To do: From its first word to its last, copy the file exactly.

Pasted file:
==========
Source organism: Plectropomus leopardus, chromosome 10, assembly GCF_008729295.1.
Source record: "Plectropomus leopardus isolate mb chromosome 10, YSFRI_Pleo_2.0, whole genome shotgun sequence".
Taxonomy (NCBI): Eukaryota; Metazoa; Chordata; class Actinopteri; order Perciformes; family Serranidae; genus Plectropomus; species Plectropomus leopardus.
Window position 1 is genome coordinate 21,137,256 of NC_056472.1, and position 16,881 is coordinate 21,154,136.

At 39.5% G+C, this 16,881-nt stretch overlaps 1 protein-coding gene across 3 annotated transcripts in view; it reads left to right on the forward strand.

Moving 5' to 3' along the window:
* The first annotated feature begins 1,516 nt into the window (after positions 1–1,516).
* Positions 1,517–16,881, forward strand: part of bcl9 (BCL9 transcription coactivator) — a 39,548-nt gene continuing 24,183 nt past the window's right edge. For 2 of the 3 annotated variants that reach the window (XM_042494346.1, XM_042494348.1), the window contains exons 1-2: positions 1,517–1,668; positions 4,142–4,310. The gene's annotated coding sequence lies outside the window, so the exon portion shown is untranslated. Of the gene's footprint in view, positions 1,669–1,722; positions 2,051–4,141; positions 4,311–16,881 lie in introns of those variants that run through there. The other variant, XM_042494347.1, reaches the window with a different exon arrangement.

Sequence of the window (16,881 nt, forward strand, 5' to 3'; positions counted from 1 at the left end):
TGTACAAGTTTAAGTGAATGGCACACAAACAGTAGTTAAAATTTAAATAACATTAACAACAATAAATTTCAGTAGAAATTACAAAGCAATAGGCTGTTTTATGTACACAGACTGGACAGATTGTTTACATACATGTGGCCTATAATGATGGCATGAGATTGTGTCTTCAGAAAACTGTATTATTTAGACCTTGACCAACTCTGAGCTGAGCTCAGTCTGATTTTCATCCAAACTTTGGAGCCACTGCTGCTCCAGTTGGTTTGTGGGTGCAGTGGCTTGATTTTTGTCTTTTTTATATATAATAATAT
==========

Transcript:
Source organism: Plectropomus leopardus, chromosome 10, assembly GCF_008729295.1.
Source record: "Plectropomus leopardus isolate mb chromosome 10, YSFRI_Pleo_2.0, whole genome shotgun sequence".
Taxonomy (NCBI): Eukaryota; Metazoa; Chordata; class Actinopteri; order Perciformes; family Serranidae; genus Plectropomus; species Plectropomus leopardus.
Window position 1 is genome coordinate 21,137,256 of NC_056472.1, and position 16,881 is coordinate 21,154,136.

At 39.5% G+C, this 16,881-nt stretch overlaps 1 protein-coding gene across 3 annotated transcripts in view; it reads left to right on the forward strand.

Moving 5' to 3' along the window:
* The first annotated feature begins 1,516 nt into the window (after positions 1–1,516).
* Positions 1,517–16,881, forward strand: part of bcl9 (BCL9 transcription coactivator) — a 39,548-nt gene continuing 24,183 nt past the window's right edge. For 2 of the 3 annotated variants that reach the window (XM_042494346.1, XM_042494348.1), the window contains exons 1-2: positions 1,517–1,668; positions 4,142–4,310. The gene's annotated coding sequence lies outside the window, so the exon portion shown is untranslated. Of the gene's footprint in view, positions 1,669–1,722; positions 2,051–4,141; positions 4,311–16,881 lie in introns of those variants that run through there. The other variant, XM_042494347.1, reaches the window with a different exon arrangement.

Sequence of the window (16,881 nt, forward strand, 5' to 3'; positions counted from 1 at the left end):
TGTACAAGTTTAAGTGAATGGCACACAAACAGTAGTTAAAATTTAAATAACATTAACAACAATAAATTTCAGTAGAAATTACAAAGCAATAGGCTGTTTTATGTACACAGACTGGACAGATTGTTTACATACATGTGGCCTATAATGATGGCATGAGATTGTGTCTTCAGAAAACTGTATTATTTAGACCTTGACCAACTCTGAGCTGAGCTCAGTCTGATTTTCATCCAAACTTTGGAGCCACTGCTGCTCCAGTTGGTTTGTGGGTGCAGTGGCTTGATTTTTGTCTTTTTTATATATAATAATAT